Under the scheme, you take on the lion’s share of the purchase – between 60% and 90% of the home’s cost – whilst the Scottish Government retains the remaining equity under an agreement entered into with you by way of a standard security or mortgage charge.

Different maximum price thresholds (or price ceilings) exist in various parts of Scotland, so it is important to check what these are in any particular area you might want to buy.

When you buy your home through the OMSE scheme you become its outright owner and assume the full range of responsibilities of other home owners:

  • making the mortgage repayments
  • arranging home building and contents insurance;
  • paying for repairs and maintenance;
  • paying your council tax;
  • paying your water, lighting and heating bills; and
  • buying the fittings and furniture for your new home.

How do I apply for the OMSE scheme?

If you are interested in accessing the scheme, contact the Scottish Government’s agents and make an initial application.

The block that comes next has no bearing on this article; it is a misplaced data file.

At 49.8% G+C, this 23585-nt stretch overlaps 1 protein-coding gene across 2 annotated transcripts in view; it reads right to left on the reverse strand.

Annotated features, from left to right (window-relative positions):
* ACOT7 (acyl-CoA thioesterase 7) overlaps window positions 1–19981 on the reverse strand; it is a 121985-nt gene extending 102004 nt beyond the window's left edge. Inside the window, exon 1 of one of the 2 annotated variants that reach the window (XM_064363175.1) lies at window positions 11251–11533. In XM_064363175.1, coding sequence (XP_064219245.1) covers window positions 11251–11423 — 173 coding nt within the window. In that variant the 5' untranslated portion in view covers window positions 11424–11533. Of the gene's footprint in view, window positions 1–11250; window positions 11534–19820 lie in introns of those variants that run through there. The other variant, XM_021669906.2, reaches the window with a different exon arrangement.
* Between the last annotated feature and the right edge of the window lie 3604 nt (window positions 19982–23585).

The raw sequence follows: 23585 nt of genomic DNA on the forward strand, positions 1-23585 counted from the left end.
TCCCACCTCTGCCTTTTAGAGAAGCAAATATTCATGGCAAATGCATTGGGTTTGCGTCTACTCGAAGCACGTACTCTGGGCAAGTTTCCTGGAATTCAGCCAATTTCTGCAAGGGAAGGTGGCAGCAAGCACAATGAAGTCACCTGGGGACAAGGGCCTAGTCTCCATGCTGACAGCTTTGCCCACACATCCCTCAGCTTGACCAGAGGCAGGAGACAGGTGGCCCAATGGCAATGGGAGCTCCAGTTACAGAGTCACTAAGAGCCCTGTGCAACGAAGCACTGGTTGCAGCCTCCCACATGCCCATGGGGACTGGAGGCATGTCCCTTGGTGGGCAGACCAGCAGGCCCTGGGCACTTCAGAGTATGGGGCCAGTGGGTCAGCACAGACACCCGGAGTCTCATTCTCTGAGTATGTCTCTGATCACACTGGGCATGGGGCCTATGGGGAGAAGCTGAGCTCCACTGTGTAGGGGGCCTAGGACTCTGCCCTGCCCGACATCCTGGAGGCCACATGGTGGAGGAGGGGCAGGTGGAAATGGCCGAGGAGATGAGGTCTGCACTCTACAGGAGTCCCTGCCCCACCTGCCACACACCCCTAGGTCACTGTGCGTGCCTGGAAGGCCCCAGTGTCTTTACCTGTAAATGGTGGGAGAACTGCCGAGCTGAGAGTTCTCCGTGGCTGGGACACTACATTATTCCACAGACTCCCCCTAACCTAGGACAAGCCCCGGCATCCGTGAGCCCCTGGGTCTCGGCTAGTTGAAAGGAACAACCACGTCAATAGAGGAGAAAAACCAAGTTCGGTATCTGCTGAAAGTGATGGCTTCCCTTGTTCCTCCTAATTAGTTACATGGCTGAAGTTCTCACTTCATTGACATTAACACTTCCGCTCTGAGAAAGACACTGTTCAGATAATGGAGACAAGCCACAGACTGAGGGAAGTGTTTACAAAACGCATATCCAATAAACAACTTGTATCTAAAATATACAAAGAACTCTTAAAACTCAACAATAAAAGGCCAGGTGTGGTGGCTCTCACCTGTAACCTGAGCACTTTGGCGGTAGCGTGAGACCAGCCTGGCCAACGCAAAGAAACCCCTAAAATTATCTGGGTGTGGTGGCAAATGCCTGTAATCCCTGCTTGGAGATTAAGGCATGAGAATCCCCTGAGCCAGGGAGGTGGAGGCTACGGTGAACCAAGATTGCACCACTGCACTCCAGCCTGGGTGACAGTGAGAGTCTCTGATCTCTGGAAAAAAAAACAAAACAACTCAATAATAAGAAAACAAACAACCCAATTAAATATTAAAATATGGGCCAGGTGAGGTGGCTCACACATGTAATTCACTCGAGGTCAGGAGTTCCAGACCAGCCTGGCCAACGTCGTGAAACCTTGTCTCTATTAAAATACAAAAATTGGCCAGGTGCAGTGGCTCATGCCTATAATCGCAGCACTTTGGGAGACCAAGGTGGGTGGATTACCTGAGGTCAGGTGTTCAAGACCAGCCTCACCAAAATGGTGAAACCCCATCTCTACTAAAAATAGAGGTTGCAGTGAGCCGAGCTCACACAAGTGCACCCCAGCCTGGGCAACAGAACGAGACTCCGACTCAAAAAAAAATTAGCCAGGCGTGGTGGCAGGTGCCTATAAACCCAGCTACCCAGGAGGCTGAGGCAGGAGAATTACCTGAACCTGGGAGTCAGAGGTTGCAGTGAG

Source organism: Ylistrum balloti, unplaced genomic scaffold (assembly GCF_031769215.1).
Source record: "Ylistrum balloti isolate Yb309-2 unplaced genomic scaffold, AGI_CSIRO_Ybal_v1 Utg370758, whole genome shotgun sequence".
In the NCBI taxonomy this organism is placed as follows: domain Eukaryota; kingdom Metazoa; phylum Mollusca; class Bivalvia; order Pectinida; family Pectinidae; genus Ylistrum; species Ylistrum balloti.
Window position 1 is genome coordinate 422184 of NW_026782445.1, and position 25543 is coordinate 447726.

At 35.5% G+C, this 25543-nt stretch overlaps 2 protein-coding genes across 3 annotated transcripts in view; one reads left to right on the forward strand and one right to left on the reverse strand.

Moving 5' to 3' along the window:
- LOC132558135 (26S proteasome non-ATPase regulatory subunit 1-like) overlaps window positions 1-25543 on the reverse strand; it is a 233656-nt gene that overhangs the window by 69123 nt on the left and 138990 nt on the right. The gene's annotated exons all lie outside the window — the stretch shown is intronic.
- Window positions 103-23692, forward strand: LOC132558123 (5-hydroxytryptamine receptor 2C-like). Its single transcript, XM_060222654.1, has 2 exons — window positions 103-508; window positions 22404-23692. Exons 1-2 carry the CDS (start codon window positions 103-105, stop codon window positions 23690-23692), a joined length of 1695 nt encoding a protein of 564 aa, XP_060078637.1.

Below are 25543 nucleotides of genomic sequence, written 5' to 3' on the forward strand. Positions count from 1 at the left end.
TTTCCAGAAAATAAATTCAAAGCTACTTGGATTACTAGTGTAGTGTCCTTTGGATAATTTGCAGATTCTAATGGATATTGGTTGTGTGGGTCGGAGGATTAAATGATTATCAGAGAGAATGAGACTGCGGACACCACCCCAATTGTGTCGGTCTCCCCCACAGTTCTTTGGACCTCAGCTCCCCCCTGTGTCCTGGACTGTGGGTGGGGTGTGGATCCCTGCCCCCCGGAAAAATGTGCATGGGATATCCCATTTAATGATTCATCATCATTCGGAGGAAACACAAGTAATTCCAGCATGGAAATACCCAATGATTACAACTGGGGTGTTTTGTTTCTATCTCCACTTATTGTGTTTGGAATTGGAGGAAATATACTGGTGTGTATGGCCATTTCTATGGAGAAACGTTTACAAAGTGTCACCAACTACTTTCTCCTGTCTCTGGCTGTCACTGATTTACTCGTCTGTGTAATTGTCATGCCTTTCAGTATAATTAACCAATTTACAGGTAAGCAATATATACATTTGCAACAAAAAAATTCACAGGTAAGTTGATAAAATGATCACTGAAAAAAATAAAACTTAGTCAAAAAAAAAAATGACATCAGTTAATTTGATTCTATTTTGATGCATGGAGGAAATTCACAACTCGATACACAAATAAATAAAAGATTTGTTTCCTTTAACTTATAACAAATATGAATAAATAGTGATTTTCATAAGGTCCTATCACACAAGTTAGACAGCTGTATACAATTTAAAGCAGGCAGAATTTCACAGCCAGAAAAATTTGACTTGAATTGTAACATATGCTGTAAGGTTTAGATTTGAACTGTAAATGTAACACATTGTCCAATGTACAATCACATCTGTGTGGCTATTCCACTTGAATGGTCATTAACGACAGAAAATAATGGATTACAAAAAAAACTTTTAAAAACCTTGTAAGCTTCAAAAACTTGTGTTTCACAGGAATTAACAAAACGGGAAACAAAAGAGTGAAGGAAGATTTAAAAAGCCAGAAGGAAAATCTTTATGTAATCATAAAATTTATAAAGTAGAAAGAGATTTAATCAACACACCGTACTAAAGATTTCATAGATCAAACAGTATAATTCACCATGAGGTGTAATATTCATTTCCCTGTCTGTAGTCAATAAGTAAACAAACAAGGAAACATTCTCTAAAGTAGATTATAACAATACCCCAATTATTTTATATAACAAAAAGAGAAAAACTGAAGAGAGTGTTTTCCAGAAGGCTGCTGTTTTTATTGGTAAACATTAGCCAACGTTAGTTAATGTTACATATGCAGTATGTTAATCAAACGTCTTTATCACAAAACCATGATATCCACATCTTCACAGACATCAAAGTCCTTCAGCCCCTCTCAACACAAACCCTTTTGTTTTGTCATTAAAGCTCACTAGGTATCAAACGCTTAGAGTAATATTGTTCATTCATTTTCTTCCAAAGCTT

If this is successful, you then receive a “passport letter” advising you of the maximum price you may pay and the maximum size of the home you may buy. The letter also advises you of the next steps to take towards completing the purchase.

How much can I borrow under a LIFT mortgage scheme?

As with any mortgage, different lenders are likely to apply different criteria when calculating the maximum amount you may borrow.

As a very broad rule of thumb, the maximum is likely to represent between four and four and a half times your income – with some lenders stretching as far as five time.

But the detail lies very much in the calculation of your actual income and expenditure – about which you may be expected to answer a raft of questions.

The online mortgage affordability calculator published by the official Money Advice Service may help to give you a closer idea of the size of mortgage you might be offered.

Next Steps

It is not easy being a first-time buyer on a low to moderate income anywhere in the UK.

In Scotland, at least, there are a number of initiatives to help you gain that first footing on the property ladder and, here at Needing Advice, we may help you find the most suitable mortgage when applying to the LIFT Scheme.